Republican foreign policy generally draws more directly on the frankly imperialist "neoconservative" ideas, the Democrats more on the humanitarian interventionist outlook identified with officials like Samantha Power, currently Obama's Ambassador to the United Nations. But part of what we see in Bromwich's analysis is that it is becoming increasingly difficult to tell the practical differences between those two approaches.

Bromwich makes an important point that liberal interventionsists take the Kosovo War as a kind of ideal success story for the humanitarian hawk approach. Andrew Bacevich and Eliot Cohen edited a collection of essays, War Over Kosovo: Politics and Strategy in a Global Age (2001), that give a very different picture from the success story that the Kosovo War is often taken to be in American commentary. Bromwich observes:

The truth is that the pretext for military intervention was almost as thin in Yugoslavia as it was in Libya. There, too, genocide was said to be in progress—the slaughter of tens of thousands of ethnic Albanians—but the reports were chimerical. In First Do No Harm: Humanitarian Intervention and the Destruction of Yugoslavia, David Gibbs concluded that approximately two thousand had been killed before the NATO bombing; whereas, during the bombing itself and in retaliation for it, Serbian security forces killed approximately ten thousand. Given the status of the episode in liberal mythology, the treatment of Kosovo in Living History is oddly minimal: less than a paragraph, all told, scattered over several chapters. Living History was published in 2003; and it seems possible that Clinton had an inkling of the mob violence that would break out in March 2004 in the nationwide pogrom against the Serbs of Kosovo—violence that would lead in early 2016 to the construction of tent cities in the capital, Pristina, and the firing of tear gas canisters in parliament to protest the abridgment of the political rights of the remaining ethnic minority. The aftermath of the Kosovo intervention has recently entered a new chapter. “How Kosovo Was Turned Into Fertile Ground for ISIS” was the astute headline of a New York Times story by Carlotta Gall, on May 21, 2016. Gall’s opening sentence offers a symptomatic tableau:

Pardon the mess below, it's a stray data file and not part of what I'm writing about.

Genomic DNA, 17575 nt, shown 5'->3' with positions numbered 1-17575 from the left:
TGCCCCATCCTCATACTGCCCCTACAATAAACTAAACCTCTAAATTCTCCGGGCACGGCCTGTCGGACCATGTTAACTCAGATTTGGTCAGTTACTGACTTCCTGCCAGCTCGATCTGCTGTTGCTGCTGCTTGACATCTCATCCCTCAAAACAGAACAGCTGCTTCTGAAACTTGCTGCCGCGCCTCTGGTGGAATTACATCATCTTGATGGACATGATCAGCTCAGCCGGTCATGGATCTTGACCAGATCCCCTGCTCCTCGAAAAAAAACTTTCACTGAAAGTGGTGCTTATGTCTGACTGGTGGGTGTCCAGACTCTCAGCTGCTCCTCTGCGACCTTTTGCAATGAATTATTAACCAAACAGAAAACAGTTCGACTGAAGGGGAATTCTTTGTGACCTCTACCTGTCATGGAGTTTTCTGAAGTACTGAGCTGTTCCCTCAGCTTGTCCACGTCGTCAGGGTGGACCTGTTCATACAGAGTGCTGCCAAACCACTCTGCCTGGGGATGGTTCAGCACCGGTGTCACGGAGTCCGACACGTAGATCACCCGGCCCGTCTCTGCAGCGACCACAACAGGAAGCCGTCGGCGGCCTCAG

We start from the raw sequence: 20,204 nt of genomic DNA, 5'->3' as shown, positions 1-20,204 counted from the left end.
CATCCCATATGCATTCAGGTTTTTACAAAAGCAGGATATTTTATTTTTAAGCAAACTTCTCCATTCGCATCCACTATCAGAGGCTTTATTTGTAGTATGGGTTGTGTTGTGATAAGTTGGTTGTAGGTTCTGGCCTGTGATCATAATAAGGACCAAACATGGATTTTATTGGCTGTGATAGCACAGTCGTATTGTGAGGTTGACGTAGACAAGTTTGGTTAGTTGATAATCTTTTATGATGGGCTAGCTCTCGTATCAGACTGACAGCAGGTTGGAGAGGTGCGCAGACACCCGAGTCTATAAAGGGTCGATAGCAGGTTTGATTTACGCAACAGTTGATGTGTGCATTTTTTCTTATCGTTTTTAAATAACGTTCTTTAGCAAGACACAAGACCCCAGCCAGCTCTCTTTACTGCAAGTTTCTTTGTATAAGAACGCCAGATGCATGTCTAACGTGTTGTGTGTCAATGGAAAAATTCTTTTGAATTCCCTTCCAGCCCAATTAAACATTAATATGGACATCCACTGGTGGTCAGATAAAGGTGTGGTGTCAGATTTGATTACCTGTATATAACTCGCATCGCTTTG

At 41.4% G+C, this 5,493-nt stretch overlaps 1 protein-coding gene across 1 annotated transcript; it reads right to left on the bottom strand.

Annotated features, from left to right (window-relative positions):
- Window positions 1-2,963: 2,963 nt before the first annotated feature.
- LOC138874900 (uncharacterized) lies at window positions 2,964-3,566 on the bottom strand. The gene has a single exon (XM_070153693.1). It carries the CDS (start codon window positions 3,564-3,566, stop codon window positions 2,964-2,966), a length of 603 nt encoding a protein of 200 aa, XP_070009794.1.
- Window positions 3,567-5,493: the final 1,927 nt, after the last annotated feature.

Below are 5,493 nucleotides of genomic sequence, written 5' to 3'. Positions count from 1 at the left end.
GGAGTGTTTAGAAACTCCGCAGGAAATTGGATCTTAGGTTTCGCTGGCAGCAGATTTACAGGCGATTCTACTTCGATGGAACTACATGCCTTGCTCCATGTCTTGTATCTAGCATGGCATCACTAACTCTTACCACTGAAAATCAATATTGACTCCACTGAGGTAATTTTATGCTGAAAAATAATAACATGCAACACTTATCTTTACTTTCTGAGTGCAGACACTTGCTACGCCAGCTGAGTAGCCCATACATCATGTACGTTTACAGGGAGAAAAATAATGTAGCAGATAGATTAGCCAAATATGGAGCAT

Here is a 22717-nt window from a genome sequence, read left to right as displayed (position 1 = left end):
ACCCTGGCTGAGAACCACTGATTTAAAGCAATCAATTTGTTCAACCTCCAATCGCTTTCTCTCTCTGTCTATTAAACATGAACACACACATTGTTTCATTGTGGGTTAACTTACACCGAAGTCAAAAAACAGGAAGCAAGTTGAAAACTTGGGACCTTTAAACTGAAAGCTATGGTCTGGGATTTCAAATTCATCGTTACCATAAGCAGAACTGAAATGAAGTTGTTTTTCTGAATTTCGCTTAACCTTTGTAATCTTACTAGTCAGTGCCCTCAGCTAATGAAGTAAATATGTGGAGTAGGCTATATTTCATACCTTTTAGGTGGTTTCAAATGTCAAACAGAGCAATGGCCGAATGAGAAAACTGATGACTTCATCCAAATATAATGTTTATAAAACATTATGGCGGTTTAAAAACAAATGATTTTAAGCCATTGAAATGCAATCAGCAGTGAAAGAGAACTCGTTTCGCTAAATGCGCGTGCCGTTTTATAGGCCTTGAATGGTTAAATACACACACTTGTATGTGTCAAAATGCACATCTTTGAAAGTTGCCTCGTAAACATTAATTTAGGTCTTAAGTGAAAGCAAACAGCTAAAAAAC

“Every Friday, just yards from a statue of Bill Clinton with arm aloft in a cheery wave, hundreds of young bearded men make a show of kneeling to pray on the sidewalk outside an impoverished mosque in a former furniture store.”